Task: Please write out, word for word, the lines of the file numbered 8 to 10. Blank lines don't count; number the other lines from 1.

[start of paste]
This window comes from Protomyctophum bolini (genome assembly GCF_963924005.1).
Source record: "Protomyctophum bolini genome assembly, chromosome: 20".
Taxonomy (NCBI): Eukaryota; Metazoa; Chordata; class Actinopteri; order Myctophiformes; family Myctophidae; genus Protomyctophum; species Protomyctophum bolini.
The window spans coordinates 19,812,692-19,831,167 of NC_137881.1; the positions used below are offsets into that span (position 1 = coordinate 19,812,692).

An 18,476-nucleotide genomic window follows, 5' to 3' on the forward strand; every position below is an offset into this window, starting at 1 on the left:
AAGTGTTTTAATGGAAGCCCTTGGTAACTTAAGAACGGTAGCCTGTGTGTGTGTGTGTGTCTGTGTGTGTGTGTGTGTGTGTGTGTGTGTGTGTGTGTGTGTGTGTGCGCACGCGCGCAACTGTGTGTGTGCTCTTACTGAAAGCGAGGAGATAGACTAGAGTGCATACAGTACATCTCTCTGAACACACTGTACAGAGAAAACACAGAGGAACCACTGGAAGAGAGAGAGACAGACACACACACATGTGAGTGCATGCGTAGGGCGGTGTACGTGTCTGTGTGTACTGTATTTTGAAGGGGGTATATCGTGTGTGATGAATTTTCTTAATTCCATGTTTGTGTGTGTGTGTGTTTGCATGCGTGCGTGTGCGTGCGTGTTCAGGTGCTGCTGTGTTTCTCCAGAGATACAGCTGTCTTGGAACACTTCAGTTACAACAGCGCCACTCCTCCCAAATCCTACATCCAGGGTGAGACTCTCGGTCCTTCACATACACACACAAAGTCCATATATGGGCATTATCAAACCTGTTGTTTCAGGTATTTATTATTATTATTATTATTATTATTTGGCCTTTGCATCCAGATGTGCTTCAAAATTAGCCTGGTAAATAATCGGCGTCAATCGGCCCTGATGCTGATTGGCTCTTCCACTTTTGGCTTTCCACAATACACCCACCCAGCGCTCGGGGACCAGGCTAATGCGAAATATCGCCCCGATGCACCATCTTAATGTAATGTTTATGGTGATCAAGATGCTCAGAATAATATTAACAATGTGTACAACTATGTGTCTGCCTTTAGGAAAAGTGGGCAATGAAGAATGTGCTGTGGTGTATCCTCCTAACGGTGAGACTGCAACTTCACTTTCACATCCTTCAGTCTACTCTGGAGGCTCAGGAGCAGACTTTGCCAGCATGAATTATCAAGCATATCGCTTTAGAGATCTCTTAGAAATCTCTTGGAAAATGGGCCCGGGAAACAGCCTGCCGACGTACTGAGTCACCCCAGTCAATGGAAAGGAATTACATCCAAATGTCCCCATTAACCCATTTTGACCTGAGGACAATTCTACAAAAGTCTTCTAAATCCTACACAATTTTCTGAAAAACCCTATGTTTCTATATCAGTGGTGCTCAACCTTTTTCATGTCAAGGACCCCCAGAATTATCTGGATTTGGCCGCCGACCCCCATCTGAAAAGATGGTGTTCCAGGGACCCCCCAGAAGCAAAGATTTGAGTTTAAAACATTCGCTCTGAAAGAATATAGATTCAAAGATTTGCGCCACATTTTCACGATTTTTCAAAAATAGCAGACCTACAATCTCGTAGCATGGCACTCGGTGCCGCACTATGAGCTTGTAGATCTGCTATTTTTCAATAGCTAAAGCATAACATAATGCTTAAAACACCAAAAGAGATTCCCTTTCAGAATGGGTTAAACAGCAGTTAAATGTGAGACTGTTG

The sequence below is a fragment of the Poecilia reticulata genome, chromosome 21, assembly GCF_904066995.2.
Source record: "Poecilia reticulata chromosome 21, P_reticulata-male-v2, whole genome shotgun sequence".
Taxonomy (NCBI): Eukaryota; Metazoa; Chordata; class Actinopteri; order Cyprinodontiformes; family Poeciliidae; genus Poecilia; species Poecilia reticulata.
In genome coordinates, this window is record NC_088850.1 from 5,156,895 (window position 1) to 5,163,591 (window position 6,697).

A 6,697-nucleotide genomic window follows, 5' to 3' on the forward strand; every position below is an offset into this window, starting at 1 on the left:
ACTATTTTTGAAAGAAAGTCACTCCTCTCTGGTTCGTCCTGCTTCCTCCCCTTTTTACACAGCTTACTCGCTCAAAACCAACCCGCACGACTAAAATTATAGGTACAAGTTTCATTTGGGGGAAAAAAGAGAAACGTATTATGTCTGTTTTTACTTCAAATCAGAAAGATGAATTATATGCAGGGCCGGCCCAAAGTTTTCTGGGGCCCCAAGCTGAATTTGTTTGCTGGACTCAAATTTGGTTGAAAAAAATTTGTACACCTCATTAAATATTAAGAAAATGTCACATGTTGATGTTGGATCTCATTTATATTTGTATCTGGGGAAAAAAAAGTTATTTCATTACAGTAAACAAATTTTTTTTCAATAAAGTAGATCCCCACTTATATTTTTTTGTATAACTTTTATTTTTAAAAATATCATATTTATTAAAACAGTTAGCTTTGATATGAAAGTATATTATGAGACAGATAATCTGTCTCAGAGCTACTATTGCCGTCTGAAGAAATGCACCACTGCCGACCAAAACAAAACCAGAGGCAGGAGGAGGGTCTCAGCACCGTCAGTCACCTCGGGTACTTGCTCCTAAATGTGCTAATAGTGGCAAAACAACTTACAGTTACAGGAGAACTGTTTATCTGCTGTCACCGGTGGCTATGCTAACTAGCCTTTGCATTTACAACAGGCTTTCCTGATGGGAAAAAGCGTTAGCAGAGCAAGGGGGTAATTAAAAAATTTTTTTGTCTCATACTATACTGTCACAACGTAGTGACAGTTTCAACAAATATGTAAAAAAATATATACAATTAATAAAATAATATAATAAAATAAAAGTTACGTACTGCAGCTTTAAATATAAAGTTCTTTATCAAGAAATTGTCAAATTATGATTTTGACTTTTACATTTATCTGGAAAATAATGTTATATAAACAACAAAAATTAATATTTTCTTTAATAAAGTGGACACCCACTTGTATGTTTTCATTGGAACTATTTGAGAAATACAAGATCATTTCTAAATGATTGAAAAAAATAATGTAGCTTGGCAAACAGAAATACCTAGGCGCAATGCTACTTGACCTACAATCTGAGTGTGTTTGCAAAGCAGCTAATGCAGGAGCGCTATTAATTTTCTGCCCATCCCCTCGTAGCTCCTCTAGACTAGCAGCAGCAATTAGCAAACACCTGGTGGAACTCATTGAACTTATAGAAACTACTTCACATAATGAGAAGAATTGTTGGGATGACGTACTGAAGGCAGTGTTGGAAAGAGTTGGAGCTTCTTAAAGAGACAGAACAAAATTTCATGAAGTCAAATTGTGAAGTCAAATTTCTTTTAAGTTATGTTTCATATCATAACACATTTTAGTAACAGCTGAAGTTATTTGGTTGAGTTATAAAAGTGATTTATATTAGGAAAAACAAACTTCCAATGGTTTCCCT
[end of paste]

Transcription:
Source record: "Poecilia reticulata chromosome 21, P_reticulata-male-v2, whole genome shotgun sequence".
Taxonomy (NCBI): Eukaryota; Metazoa; Chordata; class Actinopteri; order Cyprinodontiformes; family Poeciliidae; genus Poecilia; species Poecilia reticulata.
In genome coordinates, this window is record NC_088850.1 from 5,156,895 (window position 1) to 5,163,591 (window position 6,697).